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The OECD’s Missing Entrepreneurs: how ‘youth’ and ‘seniors’ fall outside the ‘mainstream’

by on November 19, 2015

Having written here about how the term ‘missing million’ has been used to describe both youth and mature age unemployment, we now have The Missing Entrepreneurs 2015, courtesy of the OECD. In fact this is the third of these reports with a similar title but for some reason I don’t think we had focused on them before, perhaps not looking beyond the title to discover the age aspects.

Anyway, the latest report addresses what it refers to as ‘non mainstream’ enterprise within the EU; how this is defined is quite fascinating. Basically ‘mainstream‘ enterprise is conducted in a country by non-immigrant men who have not been unemployed and are aged between 25 and 49. They are descibed as the ‘core‘. Everyone else is either under-represented or disadvantaged. So the focus on the report is on enterprise by women (of all ages), the young (15-24), ‘seniors’ (50-64), those who have been unemployed and those who are ‘foreign born’.  Obviously these are potentially overlapping categories but, even so, I don’t think I’ve ever seen the concept of the mainstream or core put quite so starkly.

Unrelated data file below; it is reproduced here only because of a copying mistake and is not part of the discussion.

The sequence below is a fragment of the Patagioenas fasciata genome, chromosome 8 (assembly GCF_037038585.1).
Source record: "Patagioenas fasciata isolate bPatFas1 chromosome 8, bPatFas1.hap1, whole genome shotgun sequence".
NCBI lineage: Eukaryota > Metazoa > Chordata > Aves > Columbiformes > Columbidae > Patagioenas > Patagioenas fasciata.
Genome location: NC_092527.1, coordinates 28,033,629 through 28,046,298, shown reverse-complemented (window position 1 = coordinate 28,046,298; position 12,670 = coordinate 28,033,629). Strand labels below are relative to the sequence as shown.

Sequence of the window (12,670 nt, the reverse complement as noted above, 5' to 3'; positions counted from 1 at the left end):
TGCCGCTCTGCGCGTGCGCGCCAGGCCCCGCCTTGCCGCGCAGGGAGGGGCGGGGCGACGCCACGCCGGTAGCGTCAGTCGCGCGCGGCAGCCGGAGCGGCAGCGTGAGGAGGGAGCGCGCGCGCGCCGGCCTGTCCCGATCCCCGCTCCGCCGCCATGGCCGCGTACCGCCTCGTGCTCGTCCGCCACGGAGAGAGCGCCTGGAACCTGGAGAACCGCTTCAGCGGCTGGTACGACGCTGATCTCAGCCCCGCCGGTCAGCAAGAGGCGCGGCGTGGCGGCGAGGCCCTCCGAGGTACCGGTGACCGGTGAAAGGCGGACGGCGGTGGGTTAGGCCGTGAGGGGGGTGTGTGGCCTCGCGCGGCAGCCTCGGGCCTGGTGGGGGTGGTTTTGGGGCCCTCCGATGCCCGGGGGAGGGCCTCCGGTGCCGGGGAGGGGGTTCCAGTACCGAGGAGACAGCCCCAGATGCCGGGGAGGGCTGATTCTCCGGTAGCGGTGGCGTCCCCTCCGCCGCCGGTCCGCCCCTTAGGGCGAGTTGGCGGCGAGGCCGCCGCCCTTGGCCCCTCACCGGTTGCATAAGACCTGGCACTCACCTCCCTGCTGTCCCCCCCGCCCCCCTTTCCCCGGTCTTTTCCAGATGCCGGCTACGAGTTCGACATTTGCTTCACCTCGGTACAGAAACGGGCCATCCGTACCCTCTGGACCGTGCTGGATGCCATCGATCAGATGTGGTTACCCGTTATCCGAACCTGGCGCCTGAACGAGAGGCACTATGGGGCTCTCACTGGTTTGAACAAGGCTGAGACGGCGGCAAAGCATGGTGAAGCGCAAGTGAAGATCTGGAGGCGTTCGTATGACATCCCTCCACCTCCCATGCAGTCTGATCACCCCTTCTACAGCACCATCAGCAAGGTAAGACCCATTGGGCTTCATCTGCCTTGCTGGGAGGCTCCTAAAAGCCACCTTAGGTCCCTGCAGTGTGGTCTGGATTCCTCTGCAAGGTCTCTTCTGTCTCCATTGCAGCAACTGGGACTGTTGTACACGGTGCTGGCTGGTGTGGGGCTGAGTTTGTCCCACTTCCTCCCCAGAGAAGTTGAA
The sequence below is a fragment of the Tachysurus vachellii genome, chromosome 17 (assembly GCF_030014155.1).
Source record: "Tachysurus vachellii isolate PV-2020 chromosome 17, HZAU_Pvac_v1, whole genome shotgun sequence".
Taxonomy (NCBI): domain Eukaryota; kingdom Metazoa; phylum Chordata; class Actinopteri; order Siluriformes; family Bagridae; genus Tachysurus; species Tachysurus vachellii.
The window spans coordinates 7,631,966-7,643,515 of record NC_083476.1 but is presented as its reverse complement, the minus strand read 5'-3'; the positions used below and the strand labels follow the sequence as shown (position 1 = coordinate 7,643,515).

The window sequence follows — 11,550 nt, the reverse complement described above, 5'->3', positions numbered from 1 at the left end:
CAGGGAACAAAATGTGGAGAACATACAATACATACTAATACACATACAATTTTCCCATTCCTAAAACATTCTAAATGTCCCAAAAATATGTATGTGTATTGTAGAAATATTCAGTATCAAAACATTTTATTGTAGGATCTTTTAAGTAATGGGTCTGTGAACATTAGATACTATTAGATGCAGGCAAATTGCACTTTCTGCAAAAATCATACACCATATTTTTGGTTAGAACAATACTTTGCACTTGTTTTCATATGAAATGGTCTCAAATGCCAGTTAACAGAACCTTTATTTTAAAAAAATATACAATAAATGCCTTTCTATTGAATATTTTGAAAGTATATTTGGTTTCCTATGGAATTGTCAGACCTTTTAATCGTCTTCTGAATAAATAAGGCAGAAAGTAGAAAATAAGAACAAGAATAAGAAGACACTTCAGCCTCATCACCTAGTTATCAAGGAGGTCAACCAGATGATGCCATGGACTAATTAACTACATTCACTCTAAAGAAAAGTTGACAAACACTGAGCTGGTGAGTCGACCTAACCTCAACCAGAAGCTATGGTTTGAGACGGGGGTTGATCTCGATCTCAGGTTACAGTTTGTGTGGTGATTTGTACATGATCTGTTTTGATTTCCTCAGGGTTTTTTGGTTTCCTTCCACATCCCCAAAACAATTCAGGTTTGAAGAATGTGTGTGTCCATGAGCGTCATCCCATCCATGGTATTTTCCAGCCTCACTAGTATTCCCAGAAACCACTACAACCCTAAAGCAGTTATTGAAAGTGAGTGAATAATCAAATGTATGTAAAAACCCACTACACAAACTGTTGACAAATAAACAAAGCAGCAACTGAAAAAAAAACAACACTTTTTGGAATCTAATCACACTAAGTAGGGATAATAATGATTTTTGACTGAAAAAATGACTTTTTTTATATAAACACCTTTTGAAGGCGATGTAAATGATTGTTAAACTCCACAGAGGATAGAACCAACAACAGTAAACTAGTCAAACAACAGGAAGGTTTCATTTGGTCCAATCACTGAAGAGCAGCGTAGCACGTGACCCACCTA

The report is part of a collaboration to address policies that can make enterprise more inclusive.  At 196 pages, there’s a lot of material included comparative rates of self-employment for these different groups, breakdowns by individual EU countries and analysis of the barriers to enterprise that draws on primary research in this area.

Within the EU the report finds that ‘older people (50-64 years old) were more likely to be self-employed than youth (15-24 years old) and than adults overall (15-64 years old).  With nearly 20% of older people who were working being self-employed, it suggests that this is an important means for seniors to stay in work. We’ve noted before how enterprise has been suggested as a solution to a lack of jobs for those at both ends of their careers but particularly for older workers who can face a double bind otherwise (criticised for taking jobs from younger workers if they work or for not being economically active if they don’t).

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